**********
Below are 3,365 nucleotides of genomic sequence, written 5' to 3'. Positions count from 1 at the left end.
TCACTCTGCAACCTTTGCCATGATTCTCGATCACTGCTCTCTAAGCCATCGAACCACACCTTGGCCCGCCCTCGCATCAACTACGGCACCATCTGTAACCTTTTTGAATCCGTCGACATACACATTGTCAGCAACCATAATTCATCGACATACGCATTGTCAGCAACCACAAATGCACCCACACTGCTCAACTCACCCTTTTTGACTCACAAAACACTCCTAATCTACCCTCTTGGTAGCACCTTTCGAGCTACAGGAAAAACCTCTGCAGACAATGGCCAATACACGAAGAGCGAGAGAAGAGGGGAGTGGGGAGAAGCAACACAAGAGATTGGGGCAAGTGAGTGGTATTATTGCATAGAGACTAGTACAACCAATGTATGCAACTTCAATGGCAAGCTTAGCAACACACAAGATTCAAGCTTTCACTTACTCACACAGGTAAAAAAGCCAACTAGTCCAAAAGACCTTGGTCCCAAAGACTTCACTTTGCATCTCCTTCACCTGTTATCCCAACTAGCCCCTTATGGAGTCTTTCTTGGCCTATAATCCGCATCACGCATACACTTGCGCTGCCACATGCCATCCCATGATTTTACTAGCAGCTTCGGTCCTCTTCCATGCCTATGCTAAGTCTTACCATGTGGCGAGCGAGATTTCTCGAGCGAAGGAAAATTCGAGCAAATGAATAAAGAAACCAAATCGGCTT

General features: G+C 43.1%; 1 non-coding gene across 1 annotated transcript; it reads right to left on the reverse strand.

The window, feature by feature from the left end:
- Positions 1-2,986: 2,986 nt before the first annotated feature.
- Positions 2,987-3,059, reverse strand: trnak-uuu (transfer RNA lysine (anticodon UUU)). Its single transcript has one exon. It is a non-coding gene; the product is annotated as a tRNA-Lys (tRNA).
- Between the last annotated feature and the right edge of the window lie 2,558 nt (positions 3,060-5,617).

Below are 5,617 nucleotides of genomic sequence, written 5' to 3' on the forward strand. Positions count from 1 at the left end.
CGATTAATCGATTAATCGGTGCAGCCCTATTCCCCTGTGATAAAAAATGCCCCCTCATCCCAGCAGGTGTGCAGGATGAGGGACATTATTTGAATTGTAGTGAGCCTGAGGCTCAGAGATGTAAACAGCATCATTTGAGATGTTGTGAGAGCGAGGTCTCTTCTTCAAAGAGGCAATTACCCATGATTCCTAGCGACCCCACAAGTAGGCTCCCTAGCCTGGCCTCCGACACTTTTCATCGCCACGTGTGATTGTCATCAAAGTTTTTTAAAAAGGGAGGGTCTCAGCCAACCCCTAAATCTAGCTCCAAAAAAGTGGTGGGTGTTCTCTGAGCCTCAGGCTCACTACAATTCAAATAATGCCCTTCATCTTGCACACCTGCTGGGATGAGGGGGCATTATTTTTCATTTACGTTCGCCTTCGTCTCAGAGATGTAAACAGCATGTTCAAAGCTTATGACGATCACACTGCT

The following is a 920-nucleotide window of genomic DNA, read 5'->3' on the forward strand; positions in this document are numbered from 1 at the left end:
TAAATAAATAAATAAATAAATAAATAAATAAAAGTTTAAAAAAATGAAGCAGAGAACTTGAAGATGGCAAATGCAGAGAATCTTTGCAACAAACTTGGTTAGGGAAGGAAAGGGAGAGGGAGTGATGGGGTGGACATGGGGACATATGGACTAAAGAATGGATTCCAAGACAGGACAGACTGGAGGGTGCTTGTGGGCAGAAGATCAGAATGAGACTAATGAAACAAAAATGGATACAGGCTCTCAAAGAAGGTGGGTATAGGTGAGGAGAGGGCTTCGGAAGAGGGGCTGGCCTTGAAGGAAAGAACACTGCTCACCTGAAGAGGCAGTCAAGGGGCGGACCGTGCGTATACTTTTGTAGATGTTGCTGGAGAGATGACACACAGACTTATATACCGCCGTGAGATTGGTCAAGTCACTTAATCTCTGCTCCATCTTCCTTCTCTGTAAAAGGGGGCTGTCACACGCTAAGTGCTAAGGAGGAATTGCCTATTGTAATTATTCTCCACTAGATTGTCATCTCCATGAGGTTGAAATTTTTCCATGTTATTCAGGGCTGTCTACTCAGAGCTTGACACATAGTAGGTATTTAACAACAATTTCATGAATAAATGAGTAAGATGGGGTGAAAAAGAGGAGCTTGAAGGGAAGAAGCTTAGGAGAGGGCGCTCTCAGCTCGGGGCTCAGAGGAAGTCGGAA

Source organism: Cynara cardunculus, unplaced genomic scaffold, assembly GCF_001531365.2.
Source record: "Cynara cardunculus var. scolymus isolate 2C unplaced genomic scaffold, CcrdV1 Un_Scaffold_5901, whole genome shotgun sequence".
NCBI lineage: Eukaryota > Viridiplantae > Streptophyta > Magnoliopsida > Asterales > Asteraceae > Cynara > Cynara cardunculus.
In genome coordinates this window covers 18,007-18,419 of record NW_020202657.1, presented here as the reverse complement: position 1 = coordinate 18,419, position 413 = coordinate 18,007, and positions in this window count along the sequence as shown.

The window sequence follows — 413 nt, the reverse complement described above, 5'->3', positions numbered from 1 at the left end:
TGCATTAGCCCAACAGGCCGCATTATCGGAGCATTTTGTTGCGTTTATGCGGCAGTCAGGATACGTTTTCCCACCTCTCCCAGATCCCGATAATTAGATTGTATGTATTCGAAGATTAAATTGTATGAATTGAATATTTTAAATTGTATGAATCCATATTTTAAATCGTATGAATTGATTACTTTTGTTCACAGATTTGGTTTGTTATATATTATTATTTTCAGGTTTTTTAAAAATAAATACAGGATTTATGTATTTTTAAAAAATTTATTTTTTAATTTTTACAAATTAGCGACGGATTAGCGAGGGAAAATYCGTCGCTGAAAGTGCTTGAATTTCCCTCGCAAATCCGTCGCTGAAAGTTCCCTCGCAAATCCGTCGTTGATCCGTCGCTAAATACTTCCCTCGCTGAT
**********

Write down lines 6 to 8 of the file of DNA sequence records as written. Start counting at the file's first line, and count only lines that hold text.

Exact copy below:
- Positions 2,987-3,059, reverse strand: trnak-uuu (transfer RNA lysine (anticodon UUU)). Its single transcript has one exon. It is a non-coding gene; the product is annotated as a tRNA-Lys (tRNA).
- Between the last annotated feature and the right edge of the window lie 2,558 nt (positions 3,060-5,617).

Below are 5,617 nucleotides of genomic sequence, written 5' to 3' on the forward strand. Positions count from 1 at the left end.